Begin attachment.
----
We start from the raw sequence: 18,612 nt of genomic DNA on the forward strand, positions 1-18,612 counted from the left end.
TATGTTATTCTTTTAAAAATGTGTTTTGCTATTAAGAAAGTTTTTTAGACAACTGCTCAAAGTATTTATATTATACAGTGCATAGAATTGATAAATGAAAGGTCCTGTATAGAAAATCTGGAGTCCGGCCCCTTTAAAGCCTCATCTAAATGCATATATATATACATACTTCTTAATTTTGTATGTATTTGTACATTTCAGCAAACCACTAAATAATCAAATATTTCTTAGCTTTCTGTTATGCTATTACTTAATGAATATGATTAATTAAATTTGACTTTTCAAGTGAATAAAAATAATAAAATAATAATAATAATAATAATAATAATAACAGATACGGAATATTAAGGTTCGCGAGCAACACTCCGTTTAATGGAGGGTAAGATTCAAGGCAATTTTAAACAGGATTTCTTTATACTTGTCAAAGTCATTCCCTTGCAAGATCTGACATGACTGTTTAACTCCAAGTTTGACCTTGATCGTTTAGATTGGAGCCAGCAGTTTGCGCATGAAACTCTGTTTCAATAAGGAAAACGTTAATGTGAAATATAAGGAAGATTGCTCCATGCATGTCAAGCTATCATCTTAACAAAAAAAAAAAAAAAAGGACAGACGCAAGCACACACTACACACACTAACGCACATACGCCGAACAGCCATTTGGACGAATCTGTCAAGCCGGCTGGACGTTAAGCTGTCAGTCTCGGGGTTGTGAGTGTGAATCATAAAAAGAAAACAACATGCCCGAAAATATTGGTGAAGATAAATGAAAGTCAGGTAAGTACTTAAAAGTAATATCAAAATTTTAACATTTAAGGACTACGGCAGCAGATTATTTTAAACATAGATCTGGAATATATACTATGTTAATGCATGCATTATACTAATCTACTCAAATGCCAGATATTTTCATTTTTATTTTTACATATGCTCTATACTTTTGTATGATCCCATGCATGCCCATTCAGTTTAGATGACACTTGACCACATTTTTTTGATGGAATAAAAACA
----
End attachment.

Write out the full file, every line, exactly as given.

We start from the raw sequence: 18,612 nt of genomic DNA on the forward strand, positions 1-18,612 counted from the left end.
TATGTTATTCTTTTAAAAATGTGTTTTGCTATTAAGAAAGTTTTTTAGACAACTGCTCAAAGTATTTATATTATACAGTGCATAGAATTGATAAATGAAAGGTCCTGTATAGAAAATCTGGAGTCCGGCCCCTTTAAAGCCTCATCTAAATGCATATATATATACATACTTCTTAATTTTGTATGTATTTGTACATTTCAGCAAACCACTAAATAATCAAATATTTCTTAGCTTTCTGTTATGCTATTACTTAATGAATATGATTAATTAAATTTGACTTTTCAAGTGAATAAAAATAATAAAATAATAATAATAATAATAATAATAATAACAGATACGGAATATTAAGGTTCGCGAGCAACACTCCGTTTAATGGAGGGTAAGATTCAAGGCAATTTTAAACAGGATTTCTTTATACTTGTCAAAGTCATTCCCTTGCAAGATCTGACATGACTGTTTAACTCCAAGTTTGACCTTGATCGTTTAGATTGGAGCCAGCAGTTTGCGCATGAAACTCTGTTTCAATAAGGAAAACGTTAATGTGAAATATAAGGAAGATTGCTCCATGCATGTCAAGCTATCATCTTAACAAAAAAAAAAAAAAAAGGACAGACGCAAGCACACACTACACACACTAACGCACATACGCCGAACAGCCATTTGGACGAATCTGTCAAGCCGGCTGGACGTTAAGCTGTCAGTCTCGGGGTTGTGAGTGTGAATCATAAAAAGAAAACAACATGCCCGAAAATATTGGTGAAGATAAATGAAAGTCAGGTAAGTACTTAAAAGTAATATCAAAATTTTAACATTTAAGGACTACGGCAGCAGATTATTTTAAACATAGATCTGGAATATATACTATGTTAATGCATGCATTATACTAATCTACTCAAATGCCAGATATTTTCATTTTTATTTTTACATATGCTCTATACTTTTGTATGATCCCATGCATGCCCATTCAGTTTAGATGACACTTGACCACATTTTTTTGATGGAATAAAAACA